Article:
This narrative pattern where God confronts and calls and interrupts and self-reveals to people reflects an important theological emphasis—this God is more seeking us than sought by us. This God is not the lofty unmoved mover, a sublimely indifferent deity, or one who must be pursued by dint of spiritual exercises and demanding disciplines. Instead, this God takes the initiative, and comes to us, seeking us out to bring us to fullness of life. In the case of the biblical deity, we don’t so much find this God as we are found by him. The good news of the Gospel is that this God seeks us, calls us and welcomes us, well before any seeking on our part. Our approach to this God rests on the assured foundation of God’s profound will to bring us into relationship with God. There is a heavenly vigour and divine activity that precedes and underlies any encounter with this God.
The Psalmists who speak of seeking God, or seeking God’s “face” are actually referring to responding to the prior revelations of God. They don’t speak from a religious void, but from the confidence that this God wishes to be sought! And God’s prior desire to have us in relationship gives a sure foundation to any efforts of ours to “seek” and find God. We can know that our responses are welcome and are undergirded by God’s prior seeking of us.
But also the biblical texts emphasize God’s prior knowledge of us. In the John text today, for example, Jesus exhibits a knowledge of Nathaniel that surprises and unsettles him. And the Psalm for today (139) lyrically declares God’s intimate knowledge of us, indeed, God’s inescapable knowledge of us. To be sure, the God of the Bible transcends mortal knowledge, and cannot be captured by scholarly inquiry or by mystical feats. And so we can know of God only what is given to us by God. But, more importantly, this God knows us!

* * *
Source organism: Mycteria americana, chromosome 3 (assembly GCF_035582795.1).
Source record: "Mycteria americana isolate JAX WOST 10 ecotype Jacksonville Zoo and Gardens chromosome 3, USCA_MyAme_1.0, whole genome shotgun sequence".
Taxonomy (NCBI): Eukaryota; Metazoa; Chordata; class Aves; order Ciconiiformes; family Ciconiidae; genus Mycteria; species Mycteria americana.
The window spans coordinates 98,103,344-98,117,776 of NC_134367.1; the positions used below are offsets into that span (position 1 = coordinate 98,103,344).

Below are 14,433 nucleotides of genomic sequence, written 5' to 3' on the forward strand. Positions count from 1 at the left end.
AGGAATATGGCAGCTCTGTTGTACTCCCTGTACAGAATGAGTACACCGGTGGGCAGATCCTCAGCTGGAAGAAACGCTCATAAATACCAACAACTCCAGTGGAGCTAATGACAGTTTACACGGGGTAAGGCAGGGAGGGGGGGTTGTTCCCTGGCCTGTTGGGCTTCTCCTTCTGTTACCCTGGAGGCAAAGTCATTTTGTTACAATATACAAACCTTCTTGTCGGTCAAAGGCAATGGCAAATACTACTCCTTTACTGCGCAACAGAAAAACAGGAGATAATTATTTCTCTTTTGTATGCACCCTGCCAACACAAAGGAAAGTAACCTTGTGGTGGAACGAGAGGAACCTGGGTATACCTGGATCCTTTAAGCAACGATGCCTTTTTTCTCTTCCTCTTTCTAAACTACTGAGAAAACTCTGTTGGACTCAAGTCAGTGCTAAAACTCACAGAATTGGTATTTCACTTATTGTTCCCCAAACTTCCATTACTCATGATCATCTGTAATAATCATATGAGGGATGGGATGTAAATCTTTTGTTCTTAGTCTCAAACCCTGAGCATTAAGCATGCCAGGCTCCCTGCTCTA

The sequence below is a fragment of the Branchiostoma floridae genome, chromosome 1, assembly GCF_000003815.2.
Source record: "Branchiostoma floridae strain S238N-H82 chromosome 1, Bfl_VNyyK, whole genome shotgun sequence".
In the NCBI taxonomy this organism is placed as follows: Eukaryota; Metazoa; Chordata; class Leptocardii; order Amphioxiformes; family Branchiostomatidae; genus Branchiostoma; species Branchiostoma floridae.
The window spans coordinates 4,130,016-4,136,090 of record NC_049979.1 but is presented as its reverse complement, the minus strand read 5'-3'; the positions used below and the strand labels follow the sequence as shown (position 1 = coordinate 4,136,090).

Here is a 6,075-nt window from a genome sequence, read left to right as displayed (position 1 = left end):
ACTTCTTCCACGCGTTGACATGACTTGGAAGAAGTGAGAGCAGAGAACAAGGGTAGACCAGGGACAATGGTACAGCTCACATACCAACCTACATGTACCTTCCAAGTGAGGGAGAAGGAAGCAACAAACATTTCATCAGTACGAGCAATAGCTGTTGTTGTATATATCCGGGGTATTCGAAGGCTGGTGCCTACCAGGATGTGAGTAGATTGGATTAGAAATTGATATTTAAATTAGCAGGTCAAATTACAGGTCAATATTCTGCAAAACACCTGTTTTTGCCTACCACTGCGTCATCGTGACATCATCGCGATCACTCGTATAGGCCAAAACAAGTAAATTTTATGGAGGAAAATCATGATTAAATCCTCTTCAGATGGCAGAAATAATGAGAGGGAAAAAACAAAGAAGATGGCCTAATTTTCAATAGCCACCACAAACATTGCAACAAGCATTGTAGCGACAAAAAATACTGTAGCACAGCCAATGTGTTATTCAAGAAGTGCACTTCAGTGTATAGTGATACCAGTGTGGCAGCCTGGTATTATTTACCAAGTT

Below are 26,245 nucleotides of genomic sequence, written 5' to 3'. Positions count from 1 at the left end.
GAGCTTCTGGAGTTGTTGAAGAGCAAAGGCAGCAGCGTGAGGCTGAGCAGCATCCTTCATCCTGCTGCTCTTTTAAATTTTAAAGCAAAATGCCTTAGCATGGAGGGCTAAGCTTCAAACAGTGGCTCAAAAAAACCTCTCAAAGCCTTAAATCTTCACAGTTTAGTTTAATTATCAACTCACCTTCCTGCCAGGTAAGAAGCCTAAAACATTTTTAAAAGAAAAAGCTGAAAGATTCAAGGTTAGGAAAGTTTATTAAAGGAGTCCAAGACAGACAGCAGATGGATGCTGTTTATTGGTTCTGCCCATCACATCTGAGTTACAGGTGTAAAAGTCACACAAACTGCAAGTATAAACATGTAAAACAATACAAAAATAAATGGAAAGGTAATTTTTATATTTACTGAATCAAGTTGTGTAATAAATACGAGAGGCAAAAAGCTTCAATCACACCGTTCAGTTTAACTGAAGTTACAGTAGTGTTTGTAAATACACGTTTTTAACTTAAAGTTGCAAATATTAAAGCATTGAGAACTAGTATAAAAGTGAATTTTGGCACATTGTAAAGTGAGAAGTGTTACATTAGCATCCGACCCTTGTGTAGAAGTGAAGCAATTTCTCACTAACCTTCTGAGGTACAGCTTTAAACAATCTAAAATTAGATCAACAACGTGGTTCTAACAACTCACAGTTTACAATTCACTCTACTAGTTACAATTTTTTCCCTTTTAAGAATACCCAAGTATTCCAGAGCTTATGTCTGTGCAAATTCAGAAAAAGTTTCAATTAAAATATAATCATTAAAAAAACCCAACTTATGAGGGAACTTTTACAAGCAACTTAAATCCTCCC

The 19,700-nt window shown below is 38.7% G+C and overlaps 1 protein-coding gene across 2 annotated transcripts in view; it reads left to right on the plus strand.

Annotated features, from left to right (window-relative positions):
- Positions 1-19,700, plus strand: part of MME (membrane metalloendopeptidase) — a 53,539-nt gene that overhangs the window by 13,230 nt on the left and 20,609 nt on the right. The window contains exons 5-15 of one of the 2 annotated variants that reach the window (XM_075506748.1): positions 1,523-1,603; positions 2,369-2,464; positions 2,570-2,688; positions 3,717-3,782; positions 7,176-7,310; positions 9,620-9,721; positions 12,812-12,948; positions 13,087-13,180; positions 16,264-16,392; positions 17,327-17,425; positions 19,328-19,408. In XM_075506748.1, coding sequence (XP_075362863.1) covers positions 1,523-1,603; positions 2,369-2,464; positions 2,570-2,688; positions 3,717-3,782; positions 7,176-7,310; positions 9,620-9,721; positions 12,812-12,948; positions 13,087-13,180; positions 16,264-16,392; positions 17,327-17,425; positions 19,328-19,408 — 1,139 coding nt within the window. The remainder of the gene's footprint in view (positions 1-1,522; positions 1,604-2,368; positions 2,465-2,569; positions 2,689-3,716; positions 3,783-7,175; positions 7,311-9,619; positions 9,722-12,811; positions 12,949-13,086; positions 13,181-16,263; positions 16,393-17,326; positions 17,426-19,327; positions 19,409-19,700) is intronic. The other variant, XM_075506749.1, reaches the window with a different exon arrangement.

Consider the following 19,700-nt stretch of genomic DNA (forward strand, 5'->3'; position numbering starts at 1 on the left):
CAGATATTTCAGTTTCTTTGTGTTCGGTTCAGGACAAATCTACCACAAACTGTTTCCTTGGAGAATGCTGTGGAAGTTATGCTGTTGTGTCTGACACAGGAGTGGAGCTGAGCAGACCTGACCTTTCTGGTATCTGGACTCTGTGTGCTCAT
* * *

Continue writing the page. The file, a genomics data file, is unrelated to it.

One of the deep desires we have typically is to be known, truly known, by someone. We seek relationships in which we can disclose ourselves, admitting to our fears, not hiding our flaws, sharing our hopes and dreams. The biblical texts declare a God who truly knows us, our inner selves. Known to God! That is our confidence. Not that we know, so much as being known by God.
This means that our individual identities are undergirded by God’s knowledge of us. The God of the Bible exceeds human understanding, but is not an impersonal “force”. The God who knows us is, thus, a “person”, God’s ineffable greatness no barrier to knowing us, caring for us, and seeking to establish a relationship with us.
The God of the Bible isn’t simply one face of a generic “God” with other faces as well. The biblical God is not so much sought after as seeking, urging in the gospel that we accept God’s overtures of love, forgiveness and the fulfilment of us as persons. And the biblical God who calls us also knows us, our failings and weaknesses, and our individual qualities, and still God calls us to relationship, to reconciliation with God. Any efforts that we make to respond, to seek God, to deepen our knowledge of God, are made effective by God’s prior moves to find us, to awaken us to God, and by God’s own deep knowledge of us.